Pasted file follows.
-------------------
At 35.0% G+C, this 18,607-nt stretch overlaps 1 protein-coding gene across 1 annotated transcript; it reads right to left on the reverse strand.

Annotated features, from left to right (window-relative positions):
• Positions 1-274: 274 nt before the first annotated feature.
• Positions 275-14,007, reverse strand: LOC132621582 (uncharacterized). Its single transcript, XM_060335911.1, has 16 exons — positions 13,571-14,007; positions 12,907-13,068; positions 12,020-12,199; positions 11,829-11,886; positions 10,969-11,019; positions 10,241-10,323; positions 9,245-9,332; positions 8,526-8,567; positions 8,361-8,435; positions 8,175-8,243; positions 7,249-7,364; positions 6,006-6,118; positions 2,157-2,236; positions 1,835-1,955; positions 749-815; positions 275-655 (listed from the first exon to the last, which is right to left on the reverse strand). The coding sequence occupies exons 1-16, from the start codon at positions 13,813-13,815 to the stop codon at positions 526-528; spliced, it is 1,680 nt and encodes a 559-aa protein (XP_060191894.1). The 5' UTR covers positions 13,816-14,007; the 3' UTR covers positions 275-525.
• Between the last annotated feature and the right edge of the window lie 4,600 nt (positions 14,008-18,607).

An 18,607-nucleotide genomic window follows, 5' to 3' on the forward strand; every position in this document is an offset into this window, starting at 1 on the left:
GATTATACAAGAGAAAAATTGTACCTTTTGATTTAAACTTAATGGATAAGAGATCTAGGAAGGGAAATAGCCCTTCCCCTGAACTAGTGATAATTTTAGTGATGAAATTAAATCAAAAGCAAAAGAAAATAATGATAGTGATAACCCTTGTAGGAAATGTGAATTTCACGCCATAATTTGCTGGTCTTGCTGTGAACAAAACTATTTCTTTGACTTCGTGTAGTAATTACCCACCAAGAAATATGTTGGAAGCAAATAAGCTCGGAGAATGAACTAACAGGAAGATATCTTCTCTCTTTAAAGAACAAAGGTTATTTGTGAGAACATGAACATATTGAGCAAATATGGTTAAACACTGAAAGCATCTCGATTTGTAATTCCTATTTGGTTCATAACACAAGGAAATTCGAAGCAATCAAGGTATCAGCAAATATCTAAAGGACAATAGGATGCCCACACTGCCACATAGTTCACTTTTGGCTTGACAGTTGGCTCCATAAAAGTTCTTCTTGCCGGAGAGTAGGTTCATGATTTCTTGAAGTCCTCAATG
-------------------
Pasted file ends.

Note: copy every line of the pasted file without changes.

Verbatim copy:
At 35.0% G+C, this 18,607-nt stretch overlaps 1 protein-coding gene across 1 annotated transcript; it reads right to left on the reverse strand.

Annotated features, from left to right (window-relative positions):
• Positions 1-274: 274 nt before the first annotated feature.
• Positions 275-14,007, reverse strand: LOC132621582 (uncharacterized). Its single transcript, XM_060335911.1, has 16 exons — positions 13,571-14,007; positions 12,907-13,068; positions 12,020-12,199; positions 11,829-11,886; positions 10,969-11,019; positions 10,241-10,323; positions 9,245-9,332; positions 8,526-8,567; positions 8,361-8,435; positions 8,175-8,243; positions 7,249-7,364; positions 6,006-6,118; positions 2,157-2,236; positions 1,835-1,955; positions 749-815; positions 275-655 (listed from the first exon to the last, which is right to left on the reverse strand). The coding sequence occupies exons 1-16, from the start codon at positions 13,813-13,815 to the stop codon at positions 526-528; spliced, it is 1,680 nt and encodes a 559-aa protein (XP_060191894.1). The 5' UTR covers positions 13,816-14,007; the 3' UTR covers positions 275-525.
• Between the last annotated feature and the right edge of the window lie 4,600 nt (positions 14,008-18,607).

An 18,607-nucleotide genomic window follows, 5' to 3' on the forward strand; every position in this document is an offset into this window, starting at 1 on the left:
GATTATACAAGAGAAAAATTGTACCTTTTGATTTAAACTTAATGGATAAGAGATCTAGGAAGGGAAATAGCCCTTCCCCTGAACTAGTGATAATTTTAGTGATGAAATTAAATCAAAAGCAAAAGAAAATAATGATAGTGATAACCCTTGTAGGAAATGTGAATTTCACGCCATAATTTGCTGGTCTTGCTGTGAACAAAACTATTTCTTTGACTTCGTGTAGTAATTACCCACCAAGAAATATGTTGGAAGCAAATAAGCTCGGAGAATGAACTAACAGGAAGATATCTTCTCTCTTTAAAGAACAAAGGTTATTTGTGAGAACATGAACATATTGAGCAAATATGGTTAAACACTGAAAGCATCTCGATTTGTAATTCCTATTTGGTTCATAACACAAGGAAATTCGAAGCAATCAAGGTATCAGCAAATATCTAAAGGACAATAGGATGCCCACACTGCCACATAGTTCACTTTTGGCTTGACAGTTGGCTCCATAAAAGTTCTTCTTGCCGGAGAGTAGGTTCATGATTTCTTGAAGTCCTCAATG